New York Oncology Practice Seeks to Block New Rule Preventing Oncologists from Using Supportive Care Meds

On Tuesday, New York Cancer & Blood Specialists, LLC filed a lawsuit against the New York State Department of Health and the New York State Education Department and seeks an Order to nullify a de facto rule promulgated by the two departments.

According to the complaint, on June 4, the New York State Departments of Health and Education “slipped” a de facto agency rule into the New York State Medicaid Pharmacy Manual that narrowly defined “oncologic protocol.” The definition from the manual that was provided in the complaint limits “oncologic protocol” to the protocols for the administration of chemotherapy and other therapies for the treatment of cancer or tumors. Further, the definition specifically states that “oncologic protocol” “does not include protocols that cover drugs prescribed to relieve side effects of these treatments.” New York Cancer & Blood Specialists argue that this narrow definition lacks any basis and will adversely impact New York’s vulnerable Medicaid population with cancer by preventing oncologists from dispensing medicine, such as pain medication and antibiotics, to treat the side effects of various cancer treatments.

The claim states this rule was promulgated without a valid rationale, need or serious study and conflicts with the current ordinary practice of oncology and best practices supported by The National Comprehensive Cancer Network.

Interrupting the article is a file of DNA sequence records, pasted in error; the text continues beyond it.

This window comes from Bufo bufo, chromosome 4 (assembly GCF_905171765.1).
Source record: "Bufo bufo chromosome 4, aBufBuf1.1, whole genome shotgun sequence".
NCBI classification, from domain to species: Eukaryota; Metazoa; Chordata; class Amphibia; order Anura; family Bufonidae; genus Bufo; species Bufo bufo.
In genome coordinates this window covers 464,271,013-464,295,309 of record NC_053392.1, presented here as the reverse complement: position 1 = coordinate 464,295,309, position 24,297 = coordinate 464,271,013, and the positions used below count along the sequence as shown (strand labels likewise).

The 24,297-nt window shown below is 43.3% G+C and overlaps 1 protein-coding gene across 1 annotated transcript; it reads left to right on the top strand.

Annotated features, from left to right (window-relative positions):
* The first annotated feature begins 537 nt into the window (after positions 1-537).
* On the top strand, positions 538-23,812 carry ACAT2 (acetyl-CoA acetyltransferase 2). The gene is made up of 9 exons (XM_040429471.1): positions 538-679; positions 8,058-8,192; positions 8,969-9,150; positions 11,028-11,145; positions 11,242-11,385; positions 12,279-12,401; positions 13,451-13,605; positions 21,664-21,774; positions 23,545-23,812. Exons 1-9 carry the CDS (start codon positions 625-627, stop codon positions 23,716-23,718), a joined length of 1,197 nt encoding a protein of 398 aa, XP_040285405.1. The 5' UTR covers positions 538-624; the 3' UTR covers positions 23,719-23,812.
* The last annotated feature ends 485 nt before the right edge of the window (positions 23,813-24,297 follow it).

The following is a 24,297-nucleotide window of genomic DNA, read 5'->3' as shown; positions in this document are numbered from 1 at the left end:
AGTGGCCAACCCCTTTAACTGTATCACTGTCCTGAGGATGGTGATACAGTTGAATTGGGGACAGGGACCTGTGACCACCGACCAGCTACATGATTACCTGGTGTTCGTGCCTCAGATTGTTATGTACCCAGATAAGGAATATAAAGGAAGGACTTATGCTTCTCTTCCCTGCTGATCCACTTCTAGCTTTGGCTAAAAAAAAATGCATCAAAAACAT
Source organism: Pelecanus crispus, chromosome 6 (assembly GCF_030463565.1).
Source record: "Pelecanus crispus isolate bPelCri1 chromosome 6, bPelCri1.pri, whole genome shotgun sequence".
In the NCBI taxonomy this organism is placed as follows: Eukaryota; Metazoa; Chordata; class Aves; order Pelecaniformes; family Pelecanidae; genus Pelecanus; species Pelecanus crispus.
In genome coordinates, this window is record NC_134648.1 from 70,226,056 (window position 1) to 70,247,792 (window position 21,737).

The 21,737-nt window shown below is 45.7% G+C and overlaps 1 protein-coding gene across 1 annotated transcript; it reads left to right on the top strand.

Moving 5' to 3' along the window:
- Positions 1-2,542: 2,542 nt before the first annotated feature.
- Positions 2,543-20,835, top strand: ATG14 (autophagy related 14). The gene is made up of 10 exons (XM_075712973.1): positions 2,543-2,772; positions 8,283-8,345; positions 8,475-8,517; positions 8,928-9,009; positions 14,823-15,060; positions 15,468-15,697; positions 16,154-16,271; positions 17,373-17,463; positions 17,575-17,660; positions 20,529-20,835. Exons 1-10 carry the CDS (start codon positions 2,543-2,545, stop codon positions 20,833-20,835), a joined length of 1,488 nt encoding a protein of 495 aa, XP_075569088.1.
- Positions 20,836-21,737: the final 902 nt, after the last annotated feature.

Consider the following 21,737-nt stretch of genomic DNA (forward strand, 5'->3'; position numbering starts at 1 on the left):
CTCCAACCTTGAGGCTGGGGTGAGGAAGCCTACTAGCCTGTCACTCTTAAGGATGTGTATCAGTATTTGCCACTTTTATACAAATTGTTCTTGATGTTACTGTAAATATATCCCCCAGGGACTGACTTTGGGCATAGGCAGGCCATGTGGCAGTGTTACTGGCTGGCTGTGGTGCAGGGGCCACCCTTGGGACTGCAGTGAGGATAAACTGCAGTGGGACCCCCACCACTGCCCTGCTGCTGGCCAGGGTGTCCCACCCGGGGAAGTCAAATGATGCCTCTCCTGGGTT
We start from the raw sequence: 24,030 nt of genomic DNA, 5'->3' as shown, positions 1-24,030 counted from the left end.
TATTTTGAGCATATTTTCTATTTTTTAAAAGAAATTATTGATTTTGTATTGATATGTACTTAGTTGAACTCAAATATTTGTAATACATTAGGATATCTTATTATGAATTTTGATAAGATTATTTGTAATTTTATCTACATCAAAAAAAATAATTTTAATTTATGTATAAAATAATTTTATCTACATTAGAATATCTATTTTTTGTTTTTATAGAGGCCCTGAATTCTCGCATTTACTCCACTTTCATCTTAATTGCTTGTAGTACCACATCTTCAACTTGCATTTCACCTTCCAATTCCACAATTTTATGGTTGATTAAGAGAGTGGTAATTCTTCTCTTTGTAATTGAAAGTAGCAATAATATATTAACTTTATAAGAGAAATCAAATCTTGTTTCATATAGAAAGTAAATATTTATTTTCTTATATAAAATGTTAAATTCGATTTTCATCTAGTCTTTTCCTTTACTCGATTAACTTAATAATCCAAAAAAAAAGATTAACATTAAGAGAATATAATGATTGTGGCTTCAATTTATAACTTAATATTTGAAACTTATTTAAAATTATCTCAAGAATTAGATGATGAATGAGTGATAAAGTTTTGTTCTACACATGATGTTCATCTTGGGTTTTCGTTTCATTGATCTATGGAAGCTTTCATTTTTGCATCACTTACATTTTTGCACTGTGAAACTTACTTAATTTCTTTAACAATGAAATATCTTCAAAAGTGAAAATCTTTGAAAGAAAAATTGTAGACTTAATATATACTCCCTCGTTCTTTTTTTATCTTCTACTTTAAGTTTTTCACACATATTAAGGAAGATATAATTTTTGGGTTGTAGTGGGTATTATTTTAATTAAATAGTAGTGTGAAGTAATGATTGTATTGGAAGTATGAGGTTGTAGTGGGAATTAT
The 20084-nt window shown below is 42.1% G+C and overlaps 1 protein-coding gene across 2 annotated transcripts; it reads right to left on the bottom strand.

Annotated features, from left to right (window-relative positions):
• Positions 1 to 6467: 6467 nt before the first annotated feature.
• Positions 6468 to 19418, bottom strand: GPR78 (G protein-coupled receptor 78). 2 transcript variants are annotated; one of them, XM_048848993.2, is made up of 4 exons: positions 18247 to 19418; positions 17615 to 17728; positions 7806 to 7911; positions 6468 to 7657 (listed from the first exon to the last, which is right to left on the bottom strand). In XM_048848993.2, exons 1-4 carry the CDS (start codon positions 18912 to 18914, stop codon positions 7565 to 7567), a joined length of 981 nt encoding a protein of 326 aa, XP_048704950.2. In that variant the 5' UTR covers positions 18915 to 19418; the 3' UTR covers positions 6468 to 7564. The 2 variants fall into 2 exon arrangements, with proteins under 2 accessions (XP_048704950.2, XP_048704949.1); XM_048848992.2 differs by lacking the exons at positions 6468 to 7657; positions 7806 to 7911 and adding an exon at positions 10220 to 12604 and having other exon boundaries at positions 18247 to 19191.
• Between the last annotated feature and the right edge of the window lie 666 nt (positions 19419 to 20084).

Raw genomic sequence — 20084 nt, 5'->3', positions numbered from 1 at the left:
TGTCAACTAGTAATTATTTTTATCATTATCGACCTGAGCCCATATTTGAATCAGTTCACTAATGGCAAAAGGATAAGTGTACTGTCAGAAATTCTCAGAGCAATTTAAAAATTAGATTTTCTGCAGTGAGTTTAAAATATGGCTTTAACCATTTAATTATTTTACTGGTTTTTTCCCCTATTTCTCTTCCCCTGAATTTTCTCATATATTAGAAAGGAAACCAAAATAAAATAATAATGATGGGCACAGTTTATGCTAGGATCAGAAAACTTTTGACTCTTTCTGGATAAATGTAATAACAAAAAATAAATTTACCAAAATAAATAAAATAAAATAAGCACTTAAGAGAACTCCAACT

The complaint alleges that the de facto rule was not filed with the Secretary of State for publication in the state register nor was the public given the opportunity to participate in a notice and comment hearing. Because of this, there has been alleged confusion about the rule and claim denials for oncologists trying to provide supportive care medications. 

Accordingly, New York Cancer & Blood Specialists argue that the respondents’ failure to file a notice of proposed rulemaking or to provide a public notice and comment hearing renders the rule unlawful and unenforceable under the New York State Administrative Procedure Act and the New York State Constitution. 

The petitioner seeks an order annulling the rule on the grounds that it is in violation of the New York State Administrative Procedure Act and Article IV § 8 of the New York State Constitution, is arbitrary and capricious for lack of a rational basis and is constitutionally vague. The petitioner is represented by Frier & Levit, LLC.